The Presidents from Ecuador, Costa Rica, and Columbia announced an agreement reached recently to increase the protection of some of the world’s most biodiverse waters. “We share these marine resources, and must accept responsibility for managing this region so future generations can also enjoy the rich oceans found here”, said President Rafael Correa of Ecuador. Ecuador and Costa Rica have agreed to share nautical charts in a move to protect the underwater ‘highways’ used by sharks, sea turtles, and other migrating marine life. This agreement will expand the protection areas found in three World Heritage Site, Cocos Island, Malpelo Island, and the Galapagos.
Columbian President, Juan Manuel Santos, has pledged to increase the size of the Malpelo Flora and Fauna Sanctuary. It is already recognized as one of the largest no-fishing zones in this region, and is home to one of the world’s largest gathering of sharks. Costa Rican President, Luis Guillermo Solis, agreed to enlarge the Cocos Island National Park by an additional 4,000 square miles. This decision to quadruple these marine waters where fishing has been restricted will protect the white-tip sharks, whale sharks, and hammerhead sharks that congregate there.
This truly is an historic decision as it is the first time three different countries have agreed to expand marine protection in the waters shared by neighboring countries. While monitoring of these remote areas is possible using surveillance technology, the real key to success will be the political commitment by the three nations to arrest and prosecute the ever-present poachers. This decision hopefully demonstrates a real commitment by each country to work together as a means to protect these important biological corridors.
The United Nations has set a target of protecting 10% of the world’s oceans by 2020. Ecuador, Costa Rica, and Columbia have each pledged to meet this important goal. At this time only 3% of the worldwide oceans are protected by marine reserves, while fishing is prohibited in approximately 50% of those regions. This recent agreement will increase the protection measures to safeguard the whales, sharks, sea turtles, tuna, and other marine creatures that migrate or live in the waters off Central and South America. Marine scientists agree that these waters are home to the world’s greatest numbers of different sharks species.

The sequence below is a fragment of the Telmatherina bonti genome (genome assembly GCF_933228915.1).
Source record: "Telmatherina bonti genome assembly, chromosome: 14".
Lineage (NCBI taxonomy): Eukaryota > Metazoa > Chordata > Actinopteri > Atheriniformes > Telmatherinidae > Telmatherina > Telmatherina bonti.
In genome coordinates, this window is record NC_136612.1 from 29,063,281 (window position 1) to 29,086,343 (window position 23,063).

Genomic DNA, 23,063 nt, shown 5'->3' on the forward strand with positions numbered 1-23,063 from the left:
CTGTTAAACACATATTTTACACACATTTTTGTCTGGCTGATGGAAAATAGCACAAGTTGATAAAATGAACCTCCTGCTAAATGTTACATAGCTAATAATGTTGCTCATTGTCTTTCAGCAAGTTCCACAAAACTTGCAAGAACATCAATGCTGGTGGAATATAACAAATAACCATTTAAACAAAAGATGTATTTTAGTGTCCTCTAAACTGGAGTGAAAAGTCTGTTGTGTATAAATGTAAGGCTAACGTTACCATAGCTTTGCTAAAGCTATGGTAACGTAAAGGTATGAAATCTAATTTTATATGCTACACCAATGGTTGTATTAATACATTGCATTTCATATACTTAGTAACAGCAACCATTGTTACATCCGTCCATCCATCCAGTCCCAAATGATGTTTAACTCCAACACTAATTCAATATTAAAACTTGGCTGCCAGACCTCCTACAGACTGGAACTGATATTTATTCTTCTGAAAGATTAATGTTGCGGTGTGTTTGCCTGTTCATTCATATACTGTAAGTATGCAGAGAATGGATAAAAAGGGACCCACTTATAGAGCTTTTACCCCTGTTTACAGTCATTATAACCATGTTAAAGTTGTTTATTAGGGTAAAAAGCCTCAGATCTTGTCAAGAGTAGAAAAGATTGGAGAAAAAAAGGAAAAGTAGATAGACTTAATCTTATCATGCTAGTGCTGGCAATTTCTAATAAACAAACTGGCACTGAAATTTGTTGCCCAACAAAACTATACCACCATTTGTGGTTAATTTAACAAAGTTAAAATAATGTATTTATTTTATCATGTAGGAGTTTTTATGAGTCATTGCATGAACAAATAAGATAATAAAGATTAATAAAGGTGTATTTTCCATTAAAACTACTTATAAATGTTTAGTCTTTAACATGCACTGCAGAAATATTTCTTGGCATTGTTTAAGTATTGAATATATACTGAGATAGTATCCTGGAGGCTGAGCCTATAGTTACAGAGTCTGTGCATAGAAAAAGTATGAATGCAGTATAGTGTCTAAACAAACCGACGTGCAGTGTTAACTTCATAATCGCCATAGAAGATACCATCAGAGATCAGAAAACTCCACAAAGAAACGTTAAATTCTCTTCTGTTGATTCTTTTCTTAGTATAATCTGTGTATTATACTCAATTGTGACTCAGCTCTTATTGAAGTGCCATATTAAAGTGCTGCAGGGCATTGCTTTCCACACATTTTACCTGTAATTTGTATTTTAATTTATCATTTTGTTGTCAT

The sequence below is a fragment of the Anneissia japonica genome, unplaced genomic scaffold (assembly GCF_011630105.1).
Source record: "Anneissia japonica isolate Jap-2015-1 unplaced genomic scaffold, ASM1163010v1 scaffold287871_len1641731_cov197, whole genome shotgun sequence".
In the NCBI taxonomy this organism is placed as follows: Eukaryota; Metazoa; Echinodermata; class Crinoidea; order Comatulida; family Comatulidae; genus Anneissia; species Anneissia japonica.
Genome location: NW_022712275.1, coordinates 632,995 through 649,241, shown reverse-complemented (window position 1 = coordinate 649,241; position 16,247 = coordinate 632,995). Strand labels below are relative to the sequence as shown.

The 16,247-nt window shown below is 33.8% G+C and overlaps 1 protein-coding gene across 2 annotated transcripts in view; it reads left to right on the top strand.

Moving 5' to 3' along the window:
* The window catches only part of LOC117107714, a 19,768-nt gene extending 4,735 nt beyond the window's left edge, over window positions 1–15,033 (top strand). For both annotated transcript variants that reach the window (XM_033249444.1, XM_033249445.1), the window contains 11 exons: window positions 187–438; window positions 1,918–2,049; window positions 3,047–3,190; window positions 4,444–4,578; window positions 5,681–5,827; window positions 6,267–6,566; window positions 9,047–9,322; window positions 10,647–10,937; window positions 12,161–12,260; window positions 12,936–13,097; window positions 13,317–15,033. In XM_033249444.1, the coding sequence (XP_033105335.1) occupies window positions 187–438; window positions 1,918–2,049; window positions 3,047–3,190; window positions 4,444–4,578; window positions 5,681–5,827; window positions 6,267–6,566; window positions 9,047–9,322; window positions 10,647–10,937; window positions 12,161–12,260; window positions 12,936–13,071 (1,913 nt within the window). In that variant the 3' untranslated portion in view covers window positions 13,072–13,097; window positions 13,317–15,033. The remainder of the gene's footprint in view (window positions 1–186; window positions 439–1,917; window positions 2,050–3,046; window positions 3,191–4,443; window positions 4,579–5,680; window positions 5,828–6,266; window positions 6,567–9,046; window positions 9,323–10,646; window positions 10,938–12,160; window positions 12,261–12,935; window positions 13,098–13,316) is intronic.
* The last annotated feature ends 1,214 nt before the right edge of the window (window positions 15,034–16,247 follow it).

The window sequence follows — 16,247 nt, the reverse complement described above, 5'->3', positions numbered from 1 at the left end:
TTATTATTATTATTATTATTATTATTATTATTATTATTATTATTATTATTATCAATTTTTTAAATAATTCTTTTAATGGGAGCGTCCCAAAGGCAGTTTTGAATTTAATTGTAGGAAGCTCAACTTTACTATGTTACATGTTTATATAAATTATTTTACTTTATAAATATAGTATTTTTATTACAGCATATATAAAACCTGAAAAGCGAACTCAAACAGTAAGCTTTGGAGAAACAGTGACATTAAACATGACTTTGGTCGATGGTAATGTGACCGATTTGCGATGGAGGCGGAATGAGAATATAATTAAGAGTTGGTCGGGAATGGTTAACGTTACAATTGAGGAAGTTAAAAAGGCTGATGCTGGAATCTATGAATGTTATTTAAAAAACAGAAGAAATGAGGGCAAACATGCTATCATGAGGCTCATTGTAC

Adding to the good news is the decision to create a new marine reserve around the Wolf and Darwin Islands located in the Galapagos, which will protect the marine life found there from fishing or other destructive practices. Scientists have long known that the fish biomass found around these Islands averages over twice as high as those found near Costa Rica’s famous Cocos Island National Park. While sharks remain in the protected waters off Cocos Island they are safe from fishing boats, but then become vulnerable once they continue along their traditional migratory routes from there to the Galapagos in the south. So this decision to protect the waters around both Wolf and Darwin Islands will have long-term effects on the overall shark populations.
In 1998, the 51,000 square miles Galapagos Marine Reserve was included on the list of World Heritage Sites. Using these new boundary maps, the marine territory claimed by Ecuador will now be five times greater than their continental territory. In 2003, Panama joined with Columbia, Costa Rica, Ecuador, and the World Heritage Center to create a new 750,000 square miles Eastern Tropical Pacific Seascape. This protected area will link the marine waters found in both Panama and Columbia. It will also protect the critical biological corridor for the endangered blue whale, and safeguard one of the few remaining nesting sites for the critically endangered leatherback turtle.
The political will and commitment from these three neighboring countries will now expand the protection of all marine life found in these rich waters, and safeguard these magnificent oceans for future generations.